“Freedom, Country Music, and Wealth”

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What is "80" and what is "20" for your business right now? Take my 2-minute quiz and I'll show you where you'll get the highest compound interest on your time and money!

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About the Author

Perry Marshall has launched two revolutions in sales and marketing. In Pay-Per-Click advertising, he pioneered best practices and wrote the world's best selling book on Google advertising. And he's driven the 80/20 Principle deeper than any other author, creating a new movement in business.

He is referenced across the Internet and by Harvard Business Review, The New York Times, INC and Forbes Magazine.

5 Comments on ““Freedom, Country Music, and Wealth””

  1. Great thoughts, Perry, thank you for sharing. Freedom is such a hard thing to earn, it would be a shame to waste it when it comes (and it comes, at least in little portions, every single day) just for failing to give it some thought.

  2. Thank you Perry.

    I wanted to say that this was a f****g good video :-)

    I am sorry but that was my reaction.

    This topic is something I spent like weeks to write down, but that was in 2009 and it is a pretty hard work… not to mention that we change as time goes by.

    Also I know and feel that this is going to be a big challenge once I get there; once I just work a couple of hours on my business per day, I will still need to face this biggest challenge of all: spending money and time in a valuable manner.

    Even though I worked with this topic a lot I happen to forget the importance of this and thank you very much Perry for reminding us.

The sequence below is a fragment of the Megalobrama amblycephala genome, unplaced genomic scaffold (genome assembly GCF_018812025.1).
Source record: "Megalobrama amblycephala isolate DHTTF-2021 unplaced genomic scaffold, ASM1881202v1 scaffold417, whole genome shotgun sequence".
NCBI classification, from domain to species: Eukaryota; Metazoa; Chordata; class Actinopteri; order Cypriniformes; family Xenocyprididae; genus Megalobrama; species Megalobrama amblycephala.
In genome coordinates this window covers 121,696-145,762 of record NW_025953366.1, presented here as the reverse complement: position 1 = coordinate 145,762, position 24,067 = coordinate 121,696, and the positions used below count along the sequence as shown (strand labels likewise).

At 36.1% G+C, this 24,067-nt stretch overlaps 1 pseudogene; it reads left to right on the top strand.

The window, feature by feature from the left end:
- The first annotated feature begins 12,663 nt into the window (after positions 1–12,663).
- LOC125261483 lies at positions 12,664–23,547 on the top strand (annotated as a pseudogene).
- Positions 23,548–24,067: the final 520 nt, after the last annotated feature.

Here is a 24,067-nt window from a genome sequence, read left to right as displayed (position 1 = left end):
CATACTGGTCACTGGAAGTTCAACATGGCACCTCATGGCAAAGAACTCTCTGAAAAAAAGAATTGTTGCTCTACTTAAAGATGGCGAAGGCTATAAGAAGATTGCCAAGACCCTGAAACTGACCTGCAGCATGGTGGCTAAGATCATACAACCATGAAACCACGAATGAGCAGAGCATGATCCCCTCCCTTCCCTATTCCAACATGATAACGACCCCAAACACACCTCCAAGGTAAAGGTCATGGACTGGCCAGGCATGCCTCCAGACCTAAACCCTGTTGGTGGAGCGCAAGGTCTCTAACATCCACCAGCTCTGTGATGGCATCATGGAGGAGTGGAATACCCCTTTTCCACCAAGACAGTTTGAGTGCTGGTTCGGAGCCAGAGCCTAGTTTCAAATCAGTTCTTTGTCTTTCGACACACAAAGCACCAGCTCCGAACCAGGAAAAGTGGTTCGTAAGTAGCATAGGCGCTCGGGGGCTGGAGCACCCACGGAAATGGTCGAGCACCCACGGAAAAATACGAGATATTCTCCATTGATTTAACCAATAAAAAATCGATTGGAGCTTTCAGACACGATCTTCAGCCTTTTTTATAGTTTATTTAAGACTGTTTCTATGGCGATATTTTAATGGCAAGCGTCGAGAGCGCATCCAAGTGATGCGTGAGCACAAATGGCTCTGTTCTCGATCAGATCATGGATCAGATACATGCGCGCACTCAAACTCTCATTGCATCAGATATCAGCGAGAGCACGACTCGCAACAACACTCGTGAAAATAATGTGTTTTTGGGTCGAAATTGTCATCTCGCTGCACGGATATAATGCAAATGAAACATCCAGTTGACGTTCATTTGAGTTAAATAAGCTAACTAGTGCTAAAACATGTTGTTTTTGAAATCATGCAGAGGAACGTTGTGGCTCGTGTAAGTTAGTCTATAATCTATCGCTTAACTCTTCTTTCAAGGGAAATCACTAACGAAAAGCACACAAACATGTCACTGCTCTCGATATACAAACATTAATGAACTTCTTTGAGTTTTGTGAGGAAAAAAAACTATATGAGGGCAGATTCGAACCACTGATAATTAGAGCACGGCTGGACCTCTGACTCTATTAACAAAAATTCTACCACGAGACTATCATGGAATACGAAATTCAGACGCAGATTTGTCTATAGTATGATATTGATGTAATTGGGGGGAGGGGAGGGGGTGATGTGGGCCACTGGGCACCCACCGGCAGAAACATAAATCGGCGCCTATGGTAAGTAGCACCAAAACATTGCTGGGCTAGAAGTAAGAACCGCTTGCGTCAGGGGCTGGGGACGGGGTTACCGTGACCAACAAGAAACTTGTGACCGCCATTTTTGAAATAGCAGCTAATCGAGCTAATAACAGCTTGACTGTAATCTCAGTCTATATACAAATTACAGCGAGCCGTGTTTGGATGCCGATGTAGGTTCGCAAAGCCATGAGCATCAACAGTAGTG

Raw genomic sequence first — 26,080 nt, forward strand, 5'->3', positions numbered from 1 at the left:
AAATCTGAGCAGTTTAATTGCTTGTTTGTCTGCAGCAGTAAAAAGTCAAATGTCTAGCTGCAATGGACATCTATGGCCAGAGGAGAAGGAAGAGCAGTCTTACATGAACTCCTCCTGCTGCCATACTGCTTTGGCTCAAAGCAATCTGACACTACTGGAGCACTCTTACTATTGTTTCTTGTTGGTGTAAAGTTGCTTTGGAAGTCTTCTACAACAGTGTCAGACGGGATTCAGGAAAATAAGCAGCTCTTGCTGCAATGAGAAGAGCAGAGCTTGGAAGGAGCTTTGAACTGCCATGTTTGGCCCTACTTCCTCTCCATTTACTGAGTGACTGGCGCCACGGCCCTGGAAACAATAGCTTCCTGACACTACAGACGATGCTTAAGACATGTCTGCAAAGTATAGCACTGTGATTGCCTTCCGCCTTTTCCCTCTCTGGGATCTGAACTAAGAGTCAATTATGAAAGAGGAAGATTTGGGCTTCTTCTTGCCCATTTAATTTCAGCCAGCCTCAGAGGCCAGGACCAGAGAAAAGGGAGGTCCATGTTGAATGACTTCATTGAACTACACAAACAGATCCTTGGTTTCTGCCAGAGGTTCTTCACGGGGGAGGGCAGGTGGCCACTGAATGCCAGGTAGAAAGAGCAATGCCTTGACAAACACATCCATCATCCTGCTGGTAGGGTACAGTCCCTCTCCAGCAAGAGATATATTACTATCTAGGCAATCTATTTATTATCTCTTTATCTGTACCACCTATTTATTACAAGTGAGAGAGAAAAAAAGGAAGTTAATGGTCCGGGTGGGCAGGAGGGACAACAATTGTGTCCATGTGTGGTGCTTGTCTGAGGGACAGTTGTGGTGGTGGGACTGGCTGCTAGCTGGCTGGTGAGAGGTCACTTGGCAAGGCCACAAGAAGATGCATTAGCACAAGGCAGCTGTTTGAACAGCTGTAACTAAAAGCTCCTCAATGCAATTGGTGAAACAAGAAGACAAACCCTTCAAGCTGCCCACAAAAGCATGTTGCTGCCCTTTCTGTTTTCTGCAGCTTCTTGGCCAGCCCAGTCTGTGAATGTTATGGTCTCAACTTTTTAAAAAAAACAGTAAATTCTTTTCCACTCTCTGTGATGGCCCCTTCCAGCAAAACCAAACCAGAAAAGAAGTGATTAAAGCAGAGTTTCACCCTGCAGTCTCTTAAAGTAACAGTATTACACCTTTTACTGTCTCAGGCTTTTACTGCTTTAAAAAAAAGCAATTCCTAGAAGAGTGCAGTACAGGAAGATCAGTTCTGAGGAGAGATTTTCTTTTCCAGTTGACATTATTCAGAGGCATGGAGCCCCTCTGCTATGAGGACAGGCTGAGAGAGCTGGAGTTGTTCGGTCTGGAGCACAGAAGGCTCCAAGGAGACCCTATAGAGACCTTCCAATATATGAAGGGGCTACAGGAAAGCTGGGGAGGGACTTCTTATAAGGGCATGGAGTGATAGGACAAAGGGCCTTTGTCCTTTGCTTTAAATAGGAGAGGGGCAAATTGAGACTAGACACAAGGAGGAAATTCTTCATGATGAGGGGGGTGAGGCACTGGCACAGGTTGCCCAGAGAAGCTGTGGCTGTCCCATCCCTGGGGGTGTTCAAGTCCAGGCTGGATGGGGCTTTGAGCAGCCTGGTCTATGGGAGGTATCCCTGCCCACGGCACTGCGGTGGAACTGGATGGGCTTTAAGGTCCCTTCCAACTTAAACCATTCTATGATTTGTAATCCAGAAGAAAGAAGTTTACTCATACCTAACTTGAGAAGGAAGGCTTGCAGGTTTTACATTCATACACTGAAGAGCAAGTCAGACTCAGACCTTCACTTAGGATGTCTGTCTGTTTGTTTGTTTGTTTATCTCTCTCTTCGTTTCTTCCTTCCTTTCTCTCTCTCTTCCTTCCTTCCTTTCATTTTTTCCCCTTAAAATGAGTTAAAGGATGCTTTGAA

All the best

  3. superb post Perry! bookmarking this one to listen to frequently. the bucket list reminder and where we are at in this stage of life is a gold nugget thought!

  4. Lots of great thoughtful stuff here Perry, thank you. I like the way you said “Earn your freedom” – for me its a great way to to frame the process of creating a business or income that grants me the overwhelming power of choice. It reminds me of prison (no I have never been there yet) where people are required to ‘do time’. Once you’re done doing your time you earn your freedom back – but many prisoners have no idea how to assimilate back into a free society. So they commit another crime just so they can get back into the familiar walls of institutionalized living. Are we any different? Right now, I site here in a hotel lobby in West Yellowstone. I have a full day of demands on my time for client work. The thought of limiting my workday to 3 hours and then spending the rest of my day pursuing mastery in fly fishing, learning the guitar and blues harmonica, investing time in my children, writing, and learning new skills sounds fantastic but maybe because I’m so institutionalized in the prison of ‘American work ethic’ that I would find a way to sabotage myself. Very thought-provoking stuff… thank you again.

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